Historic Landscape Characterisation

Arfon - 11 Dinorwic, Marchlyn, Gallt y Llan slate quarries and Llanberis copper mine


© Crown copyright. All rights reserved, Gwynedd Archaeological Trust, 100017916, 2005

Historic background

The main part of the Dinorwic slate quarry complex, at one time the second largest in the world after Penrhyn Quarry. Earlier workings were to the north of this area (see 08) but there is evidence for some working on the present site of the main quarry from 1787. In the course of the nineteenth century these workings were united to form the different departments of Dinorwic quarry, and contour railways and inclined planes laid to connect the rock face with the tips, the slatemakers’ shelters and the mills. The quarry closed in 1969, and part of the lower workings around Hafod Owen have been substantially altered to create the pumped storage scheme.

The adjacent Marchlyn quarry was opened in the 1930s on a greenfield site and was developed after the second war using modern methods. It closed down in the 1960s.

The copper mine may be bronze age in origin, and was active by the mid 18th century . Operations ceased in the 1870s.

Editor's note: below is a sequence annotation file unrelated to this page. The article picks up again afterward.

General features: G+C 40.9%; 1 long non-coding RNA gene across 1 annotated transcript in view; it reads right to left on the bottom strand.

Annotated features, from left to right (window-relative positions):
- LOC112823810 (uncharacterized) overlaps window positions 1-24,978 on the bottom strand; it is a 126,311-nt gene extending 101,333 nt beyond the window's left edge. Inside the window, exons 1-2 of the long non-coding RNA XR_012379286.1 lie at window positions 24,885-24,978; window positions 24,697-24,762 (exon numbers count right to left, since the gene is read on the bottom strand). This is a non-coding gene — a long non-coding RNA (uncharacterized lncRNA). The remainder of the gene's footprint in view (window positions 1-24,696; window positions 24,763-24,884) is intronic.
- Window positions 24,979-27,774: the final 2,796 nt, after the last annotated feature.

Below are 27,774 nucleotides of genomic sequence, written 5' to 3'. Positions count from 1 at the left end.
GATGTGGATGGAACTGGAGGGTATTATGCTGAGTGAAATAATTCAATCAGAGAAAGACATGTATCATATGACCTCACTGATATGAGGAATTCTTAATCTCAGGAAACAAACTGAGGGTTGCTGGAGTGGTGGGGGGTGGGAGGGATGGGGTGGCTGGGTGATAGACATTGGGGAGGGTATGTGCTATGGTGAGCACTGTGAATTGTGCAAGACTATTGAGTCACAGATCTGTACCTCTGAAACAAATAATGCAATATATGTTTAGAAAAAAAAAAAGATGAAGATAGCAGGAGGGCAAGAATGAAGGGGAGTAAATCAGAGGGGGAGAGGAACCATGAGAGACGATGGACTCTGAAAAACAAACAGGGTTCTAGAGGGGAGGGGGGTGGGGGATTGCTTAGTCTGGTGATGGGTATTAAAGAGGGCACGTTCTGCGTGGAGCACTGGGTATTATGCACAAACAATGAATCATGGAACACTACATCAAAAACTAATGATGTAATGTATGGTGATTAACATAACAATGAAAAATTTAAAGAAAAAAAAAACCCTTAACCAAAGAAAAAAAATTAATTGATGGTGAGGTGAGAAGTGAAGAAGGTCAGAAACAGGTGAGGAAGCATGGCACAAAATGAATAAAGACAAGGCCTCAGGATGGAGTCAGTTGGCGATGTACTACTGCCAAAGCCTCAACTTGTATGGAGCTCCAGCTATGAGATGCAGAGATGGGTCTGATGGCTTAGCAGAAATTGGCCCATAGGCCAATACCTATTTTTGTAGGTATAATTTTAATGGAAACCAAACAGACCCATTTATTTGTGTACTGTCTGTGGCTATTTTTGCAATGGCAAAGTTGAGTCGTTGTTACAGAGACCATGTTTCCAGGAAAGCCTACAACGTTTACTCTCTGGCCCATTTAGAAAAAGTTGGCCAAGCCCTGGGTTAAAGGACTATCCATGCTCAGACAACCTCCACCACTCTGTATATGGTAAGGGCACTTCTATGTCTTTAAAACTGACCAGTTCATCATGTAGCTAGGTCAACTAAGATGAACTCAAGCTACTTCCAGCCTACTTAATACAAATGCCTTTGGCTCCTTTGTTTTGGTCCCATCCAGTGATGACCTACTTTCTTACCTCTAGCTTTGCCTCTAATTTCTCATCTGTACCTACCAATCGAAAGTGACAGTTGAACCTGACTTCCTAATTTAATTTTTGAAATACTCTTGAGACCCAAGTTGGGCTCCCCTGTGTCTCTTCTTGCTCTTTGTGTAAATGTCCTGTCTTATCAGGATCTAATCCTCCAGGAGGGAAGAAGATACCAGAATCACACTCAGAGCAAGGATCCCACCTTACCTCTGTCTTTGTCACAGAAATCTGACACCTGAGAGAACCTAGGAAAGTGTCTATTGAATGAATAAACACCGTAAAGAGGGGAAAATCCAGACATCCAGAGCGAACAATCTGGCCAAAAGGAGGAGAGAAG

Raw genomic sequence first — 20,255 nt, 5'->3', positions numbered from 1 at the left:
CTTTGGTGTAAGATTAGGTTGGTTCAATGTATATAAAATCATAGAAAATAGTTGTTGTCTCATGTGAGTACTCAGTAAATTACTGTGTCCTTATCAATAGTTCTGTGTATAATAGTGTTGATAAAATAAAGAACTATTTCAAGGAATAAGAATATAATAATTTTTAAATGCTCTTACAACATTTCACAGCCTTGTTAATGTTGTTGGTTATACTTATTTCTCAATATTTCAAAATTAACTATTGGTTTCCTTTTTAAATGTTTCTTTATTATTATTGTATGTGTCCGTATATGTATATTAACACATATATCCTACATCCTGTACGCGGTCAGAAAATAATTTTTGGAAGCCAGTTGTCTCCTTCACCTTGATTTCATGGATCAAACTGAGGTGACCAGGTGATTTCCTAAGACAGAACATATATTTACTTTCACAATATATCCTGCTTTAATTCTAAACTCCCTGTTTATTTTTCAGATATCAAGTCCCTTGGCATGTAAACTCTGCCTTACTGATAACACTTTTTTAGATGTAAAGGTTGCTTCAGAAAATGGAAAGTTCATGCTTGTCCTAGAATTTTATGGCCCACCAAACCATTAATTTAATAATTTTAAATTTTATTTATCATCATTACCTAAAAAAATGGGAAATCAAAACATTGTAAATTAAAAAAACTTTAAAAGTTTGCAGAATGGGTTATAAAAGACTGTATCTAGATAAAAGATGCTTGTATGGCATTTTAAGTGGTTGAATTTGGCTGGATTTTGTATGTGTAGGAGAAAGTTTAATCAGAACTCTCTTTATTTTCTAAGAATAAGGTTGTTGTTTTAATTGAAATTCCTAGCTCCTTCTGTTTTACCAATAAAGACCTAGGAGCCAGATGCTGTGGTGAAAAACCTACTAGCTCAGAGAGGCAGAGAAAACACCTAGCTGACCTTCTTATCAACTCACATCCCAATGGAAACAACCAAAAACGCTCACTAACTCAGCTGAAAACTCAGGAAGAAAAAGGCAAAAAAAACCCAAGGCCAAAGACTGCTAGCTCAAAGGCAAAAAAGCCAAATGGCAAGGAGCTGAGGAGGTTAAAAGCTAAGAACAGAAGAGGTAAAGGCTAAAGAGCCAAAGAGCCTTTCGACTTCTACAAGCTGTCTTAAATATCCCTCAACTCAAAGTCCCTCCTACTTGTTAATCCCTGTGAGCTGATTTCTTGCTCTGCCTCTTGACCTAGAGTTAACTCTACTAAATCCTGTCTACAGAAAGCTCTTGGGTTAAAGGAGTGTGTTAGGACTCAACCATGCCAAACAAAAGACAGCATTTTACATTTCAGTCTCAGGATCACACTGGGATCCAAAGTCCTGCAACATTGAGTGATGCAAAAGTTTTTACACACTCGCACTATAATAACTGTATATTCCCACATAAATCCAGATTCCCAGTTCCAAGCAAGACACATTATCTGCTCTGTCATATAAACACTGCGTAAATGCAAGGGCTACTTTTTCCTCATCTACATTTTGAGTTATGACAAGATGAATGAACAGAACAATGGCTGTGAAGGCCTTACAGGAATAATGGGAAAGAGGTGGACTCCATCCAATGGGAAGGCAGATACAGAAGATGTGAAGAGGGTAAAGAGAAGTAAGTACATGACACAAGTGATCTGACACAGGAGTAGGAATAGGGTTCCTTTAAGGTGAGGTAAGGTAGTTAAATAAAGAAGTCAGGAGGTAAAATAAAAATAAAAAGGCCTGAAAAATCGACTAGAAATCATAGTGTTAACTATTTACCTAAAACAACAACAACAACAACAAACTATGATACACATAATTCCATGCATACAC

Gallt y Llam quarry was operative from c.1811 to c. 1832 but was never developed on the scale of Dinorwig.

Key historic landscape characteristics

Slate quarry and copper mine landscape

Dinorwic quarry is a visually spectacular site covering a considerable area. Worked as a galleried open quarry, the galleries themselves survive largely intact as do the substantial dry-stone incline embankments built to connect the different levels. In a number of locations the shells of the slate mills erected from 1921 onwards survive. Though the complex of buildings at steam mills level (‘ponc ffeiar injan’) have been demolished, the upper levels of the quarry retain most their machinery, including railways, inclines, ropeways, saw tables and compressors.


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